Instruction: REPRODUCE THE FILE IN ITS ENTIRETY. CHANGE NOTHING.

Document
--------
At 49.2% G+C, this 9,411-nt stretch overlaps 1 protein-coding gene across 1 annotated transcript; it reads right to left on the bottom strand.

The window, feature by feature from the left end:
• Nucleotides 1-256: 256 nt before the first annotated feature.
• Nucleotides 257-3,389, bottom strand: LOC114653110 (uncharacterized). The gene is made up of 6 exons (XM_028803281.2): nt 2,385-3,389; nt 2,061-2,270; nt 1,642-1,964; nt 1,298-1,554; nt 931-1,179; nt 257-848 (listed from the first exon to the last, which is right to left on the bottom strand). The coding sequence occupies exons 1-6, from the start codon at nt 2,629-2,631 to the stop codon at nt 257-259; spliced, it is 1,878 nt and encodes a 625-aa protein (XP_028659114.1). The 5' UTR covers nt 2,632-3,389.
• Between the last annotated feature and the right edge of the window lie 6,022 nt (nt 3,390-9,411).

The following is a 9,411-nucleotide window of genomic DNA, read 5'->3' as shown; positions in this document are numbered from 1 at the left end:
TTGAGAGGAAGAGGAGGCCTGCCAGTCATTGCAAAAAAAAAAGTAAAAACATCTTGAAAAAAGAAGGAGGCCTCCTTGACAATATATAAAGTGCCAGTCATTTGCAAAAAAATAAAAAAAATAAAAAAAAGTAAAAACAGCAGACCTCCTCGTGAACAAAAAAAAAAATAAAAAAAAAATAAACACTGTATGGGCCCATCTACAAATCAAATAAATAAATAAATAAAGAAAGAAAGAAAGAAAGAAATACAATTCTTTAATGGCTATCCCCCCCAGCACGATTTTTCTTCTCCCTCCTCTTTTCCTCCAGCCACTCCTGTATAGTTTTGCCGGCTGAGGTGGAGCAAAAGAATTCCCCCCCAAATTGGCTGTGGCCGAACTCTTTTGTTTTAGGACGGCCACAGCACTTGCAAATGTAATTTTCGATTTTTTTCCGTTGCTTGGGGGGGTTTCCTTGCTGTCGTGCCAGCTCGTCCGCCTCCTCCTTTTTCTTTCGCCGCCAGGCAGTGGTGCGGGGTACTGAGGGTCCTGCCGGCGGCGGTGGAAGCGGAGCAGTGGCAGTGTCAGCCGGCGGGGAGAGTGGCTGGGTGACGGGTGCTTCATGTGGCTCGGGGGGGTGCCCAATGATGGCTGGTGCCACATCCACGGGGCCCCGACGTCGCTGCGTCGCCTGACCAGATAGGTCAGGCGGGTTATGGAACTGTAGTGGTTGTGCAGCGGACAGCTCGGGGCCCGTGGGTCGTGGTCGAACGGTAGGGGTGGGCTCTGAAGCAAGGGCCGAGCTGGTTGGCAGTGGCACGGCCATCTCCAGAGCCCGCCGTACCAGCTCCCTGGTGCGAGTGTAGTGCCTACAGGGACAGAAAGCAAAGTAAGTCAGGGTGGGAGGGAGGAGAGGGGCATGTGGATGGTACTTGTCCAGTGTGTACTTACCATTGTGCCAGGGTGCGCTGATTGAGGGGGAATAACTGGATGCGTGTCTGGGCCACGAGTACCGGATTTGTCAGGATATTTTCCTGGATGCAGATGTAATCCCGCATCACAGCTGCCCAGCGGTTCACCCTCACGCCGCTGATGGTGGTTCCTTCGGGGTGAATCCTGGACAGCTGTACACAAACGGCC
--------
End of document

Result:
At 49.2% G+C, this 9,411-nt stretch overlaps 1 protein-coding gene across 1 annotated transcript; it reads right to left on the bottom strand.

The window, feature by feature from the left end:
• Nucleotides 1-256: 256 nt before the first annotated feature.
• Nucleotides 257-3,389, bottom strand: LOC114653110 (uncharacterized). The gene is made up of 6 exons (XM_028803281.2): nt 2,385-3,389; nt 2,061-2,270; nt 1,642-1,964; nt 1,298-1,554; nt 931-1,179; nt 257-848 (listed from the first exon to the last, which is right to left on the bottom strand). The coding sequence occupies exons 1-6, from the start codon at nt 2,629-2,631 to the stop codon at nt 257-259; spliced, it is 1,878 nt and encodes a 625-aa protein (XP_028659114.1). The 5' UTR covers nt 2,632-3,389.
• Between the last annotated feature and the right edge of the window lie 6,022 nt (nt 3,390-9,411).

The following is a 9,411-nucleotide window of genomic DNA, read 5'->3' as shown; positions in this document are numbered from 1 at the left end:
TTGAGAGGAAGAGGAGGCCTGCCAGTCATTGCAAAAAAAAAAGTAAAAACATCTTGAAAAAAGAAGGAGGCCTCCTTGACAATATATAAAGTGCCAGTCATTTGCAAAAAAATAAAAAAAATAAAAAAAAGTAAAAACAGCAGACCTCCTCGTGAACAAAAAAAAAAATAAAAAAAAAATAAACACTGTATGGGCCCATCTACAAATCAAATAAATAAATAAATAAAGAAAGAAAGAAAGAAAGAAATACAATTCTTTAATGGCTATCCCCCCCAGCACGATTTTTCTTCTCCCTCCTCTTTTCCTCCAGCCACTCCTGTATAGTTTTGCCGGCTGAGGTGGAGCAAAAGAATTCCCCCCCAAATTGGCTGTGGCCGAACTCTTTTGTTTTAGGACGGCCACAGCACTTGCAAATGTAATTTTCGATTTTTTTCCGTTGCTTGGGGGGGTTTCCTTGCTGTCGTGCCAGCTCGTCCGCCTCCTCCTTTTTCTTTCGCCGCCAGGCAGTGGTGCGGGGTACTGAGGGTCCTGCCGGCGGCGGTGGAAGCGGAGCAGTGGCAGTGTCAGCCGGCGGGGAGAGTGGCTGGGTGACGGGTGCTTCATGTGGCTCGGGGGGGTGCCCAATGATGGCTGGTGCCACATCCACGGGGCCCCGACGTCGCTGCGTCGCCTGACCAGATAGGTCAGGCGGGTTATGGAACTGTAGTGGTTGTGCAGCGGACAGCTCGGGGCCCGTGGGTCGTGGTCGAACGGTAGGGGTGGGCTCTGAAGCAAGGGCCGAGCTGGTTGGCAGTGGCACGGCCATCTCCAGAGCCCGCCGTACCAGCTCCCTGGTGCGAGTGTAGTGCCTACAGGGACAGAAAGCAAAGTAAGTCAGGGTGGGAGGGAGGAGAGGGGCATGTGGATGGTACTTGTCCAGTGTGTACTTACCATTGTGCCAGGGTGCGCTGATTGAGGGGGAATAACTGGATGCGTGTCTGGGCCACGAGTACCGGATTTGTCAGGATATTTTCCTGGATGCAGATGTAATCCCGCATCACAGCTGCCCAGCGGTTCACCCTCACGCCGCTGATGGTGGTTCCTTCGGGGTGAATCCTGGACAGCTGTACACAAACGGCC